Local youth participate in action program

By Claudia Mathis / SUN staff writer
Photos submitted

Trenna Kelly, youth minister at St. James Church in Cazenovia, is looking forward to what she knows will be a phenomenal  experience for some members of her youth group. In July, 10 young people, accompanied by two adults, will travel to Worcester, Mass. to participate in a week-long service project through the Young Neighbors in Action Program. The youth at St. James will be participating in the program for the first time, but Kelly, who has also served as youth minister in Baltimore, Md., said she has taken young people on service trips outside their community numerous times in the past. “It’s a powerful experience for them,” she said. “They have a chance to gather together at the end of the day to talk about their service with the people in their group and with other youth groups from around the country and also to reflect on it and connect it to the Gospel. The experience empowers them to want to do service when they get back to their own community. They get such a passion for helping people — it makes a huge difference in their lives.”

Young Neighbors in Action is a program of the Center for Ministry Development, a Catholic youth ministry training program. The programming is designed to inspire deeper faith, to build community, to connect Scripture and Catholic social teaching, to engage in dialogue about important issues and to have fun.

Young Neighbors in Action provides direct and indirect service opportunities which are meaningful, allowing participants to learn more about social justice issues and to see the effect their work has on changing lives. The work sites provide opportunities to serve the elderly, work in soup kitchens, help out with children’s programs and rehab homes. The intense, week-long work experience helps young people to see how poverty and a lack of respect for human dignity impact people’s lives and, as a result, it changes their perspective. Besides service, the week provides opportunities for learning and dialogue, cross-cultural sharing, community building, prayer and recreation.

Some Young Neighbors in Action teams are heavily involved in direct service — working with soup kitchens, homeless shelters, recreation programs and abuse centers to help ease people’s pressing needs. Others split the day between direct contact with the needy and painting and repair projects with the sponsoring agency. Still others spend their day with more physical projects, working with Habitat for Humanity or similar local groups.

Linsay Royer, a member of the youth group at Holy Cross Church in DeWitt, said her perspective has changed because of her participation in the Young Neighbors in Action program. Last July, she, along with other youth group members, traveled to Worcester, Mass., and in the summer of 2007, they traveled to Buffalo. “It opened my eyes to the way other people live,” said Linsay. “I learned that you can’t judge or stereotype people because they come from different backgrounds.”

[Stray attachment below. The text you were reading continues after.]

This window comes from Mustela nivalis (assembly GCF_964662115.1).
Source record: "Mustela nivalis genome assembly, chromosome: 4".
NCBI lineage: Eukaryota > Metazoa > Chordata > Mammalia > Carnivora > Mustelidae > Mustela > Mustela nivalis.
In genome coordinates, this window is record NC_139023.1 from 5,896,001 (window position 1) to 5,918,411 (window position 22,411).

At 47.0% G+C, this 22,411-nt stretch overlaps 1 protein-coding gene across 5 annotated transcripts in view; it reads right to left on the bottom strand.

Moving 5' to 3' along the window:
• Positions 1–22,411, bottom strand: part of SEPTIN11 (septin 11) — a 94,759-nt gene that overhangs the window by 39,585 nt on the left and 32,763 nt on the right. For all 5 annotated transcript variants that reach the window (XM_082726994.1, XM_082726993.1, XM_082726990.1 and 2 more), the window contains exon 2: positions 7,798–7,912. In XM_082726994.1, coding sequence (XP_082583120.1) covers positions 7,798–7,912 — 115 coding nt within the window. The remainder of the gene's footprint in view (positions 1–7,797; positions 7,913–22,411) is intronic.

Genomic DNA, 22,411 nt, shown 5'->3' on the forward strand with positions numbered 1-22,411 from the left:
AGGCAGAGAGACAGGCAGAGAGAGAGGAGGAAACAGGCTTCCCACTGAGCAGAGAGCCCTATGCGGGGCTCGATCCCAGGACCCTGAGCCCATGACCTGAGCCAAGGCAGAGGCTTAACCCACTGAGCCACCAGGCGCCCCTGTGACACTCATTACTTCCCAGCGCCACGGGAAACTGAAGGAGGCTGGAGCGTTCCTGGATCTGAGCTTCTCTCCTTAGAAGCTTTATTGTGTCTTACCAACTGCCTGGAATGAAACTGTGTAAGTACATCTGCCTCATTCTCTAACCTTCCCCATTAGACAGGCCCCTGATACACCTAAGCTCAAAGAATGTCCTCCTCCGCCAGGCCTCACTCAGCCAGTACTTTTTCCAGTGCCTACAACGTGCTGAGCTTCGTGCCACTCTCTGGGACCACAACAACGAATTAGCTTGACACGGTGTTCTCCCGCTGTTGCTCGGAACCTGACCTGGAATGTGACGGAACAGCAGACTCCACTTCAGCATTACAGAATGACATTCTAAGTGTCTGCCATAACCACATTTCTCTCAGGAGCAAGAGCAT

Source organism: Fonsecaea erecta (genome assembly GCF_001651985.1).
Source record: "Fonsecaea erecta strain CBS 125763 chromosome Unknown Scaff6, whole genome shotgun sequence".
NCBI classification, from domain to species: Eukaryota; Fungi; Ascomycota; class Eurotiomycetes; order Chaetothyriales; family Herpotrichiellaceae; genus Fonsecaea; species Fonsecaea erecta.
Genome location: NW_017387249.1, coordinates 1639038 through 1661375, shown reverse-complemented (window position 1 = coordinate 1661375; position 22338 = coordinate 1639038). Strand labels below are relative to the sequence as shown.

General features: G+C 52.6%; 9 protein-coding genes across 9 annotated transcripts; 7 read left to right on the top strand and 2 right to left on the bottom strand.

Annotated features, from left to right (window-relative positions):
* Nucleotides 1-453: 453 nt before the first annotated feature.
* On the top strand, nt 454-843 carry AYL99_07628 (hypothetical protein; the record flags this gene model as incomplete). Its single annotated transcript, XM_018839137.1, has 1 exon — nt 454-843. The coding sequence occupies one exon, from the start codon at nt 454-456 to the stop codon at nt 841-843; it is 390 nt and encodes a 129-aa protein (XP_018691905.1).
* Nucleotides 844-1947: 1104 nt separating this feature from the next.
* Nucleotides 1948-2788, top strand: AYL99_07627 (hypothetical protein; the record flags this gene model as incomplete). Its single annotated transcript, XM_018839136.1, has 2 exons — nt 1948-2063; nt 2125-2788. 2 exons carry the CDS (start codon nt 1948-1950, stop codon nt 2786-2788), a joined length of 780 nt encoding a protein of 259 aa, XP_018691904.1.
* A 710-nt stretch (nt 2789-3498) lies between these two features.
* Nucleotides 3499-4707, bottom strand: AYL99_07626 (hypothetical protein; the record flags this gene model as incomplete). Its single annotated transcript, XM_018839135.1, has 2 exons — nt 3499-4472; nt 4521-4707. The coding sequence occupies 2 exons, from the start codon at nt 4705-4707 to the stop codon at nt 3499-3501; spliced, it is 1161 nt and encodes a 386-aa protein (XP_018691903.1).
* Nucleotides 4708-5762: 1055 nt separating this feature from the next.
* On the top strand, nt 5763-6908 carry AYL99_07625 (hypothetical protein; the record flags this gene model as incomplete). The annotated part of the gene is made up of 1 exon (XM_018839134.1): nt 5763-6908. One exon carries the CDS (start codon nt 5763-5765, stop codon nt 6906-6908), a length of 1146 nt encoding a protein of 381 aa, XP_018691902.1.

Andrea Jacobs, youth minister at Holy Cross, said this summer 19 youth and five adults will travel to Chicago by train to participate in the Young Neighbors in Action program. “I firmly believe that summer camp is a must for youth,” Jacobs said. “When you get them away from the distractions in their community (like their cell phones) they have a better faith experience — they are more apt to listen.”

When the group traveled to Buffalo, they worked at the St. Vincent de Paul Society, where they served in a soup kitchen and thrift shop. Jacobs said the youth did a multitude of things at the soup kitchen. They prepared meals, bussed tables and distributed bread. At the thrift store the youth cleaned and organized the shelves, hung clothing and unloaded merchandise from delivery trucks. “The kids really liked working there,” said Jacobs. “Some of the clients came every day and they got to know some of them. Before we left, the director thanked the kids and told them how much their efforts were appreciated.”

Jacobs said she felt a little nervous embarking on the first trip through Young Neighbors in Action but it turned out to be very successful. “They absolutely loved it,” she said. “They couldn’t stop talking about the things they learned and how much fun it was to get away with their friends.”

When the group traveled to Worcester, they worked on a farm that supplies food to the Worcester Food Bank through the Community Harvest Project. Their service included harvesting zucchini, tying up tomato plants and weeding the garden. “We were inspired by the volunteers who worked there because they could see beyond what they were doing to the good they were accomplishing,” said Linsay. The youth also spent one day volunteering at the food bank. In addition, the teens worked for one day alongside inner-city youth at a community garden in Worcester.

Jacobs said she will hold a meeting to prepare the young people for the upcoming service project in Chicago and will teach them about social action. “The kids are living in a post-9/11 world and they know there are a lot of problems,” said Jacobs. “They have the spirit of ‘we can make life better.’ Kids love to do things that mean something.”

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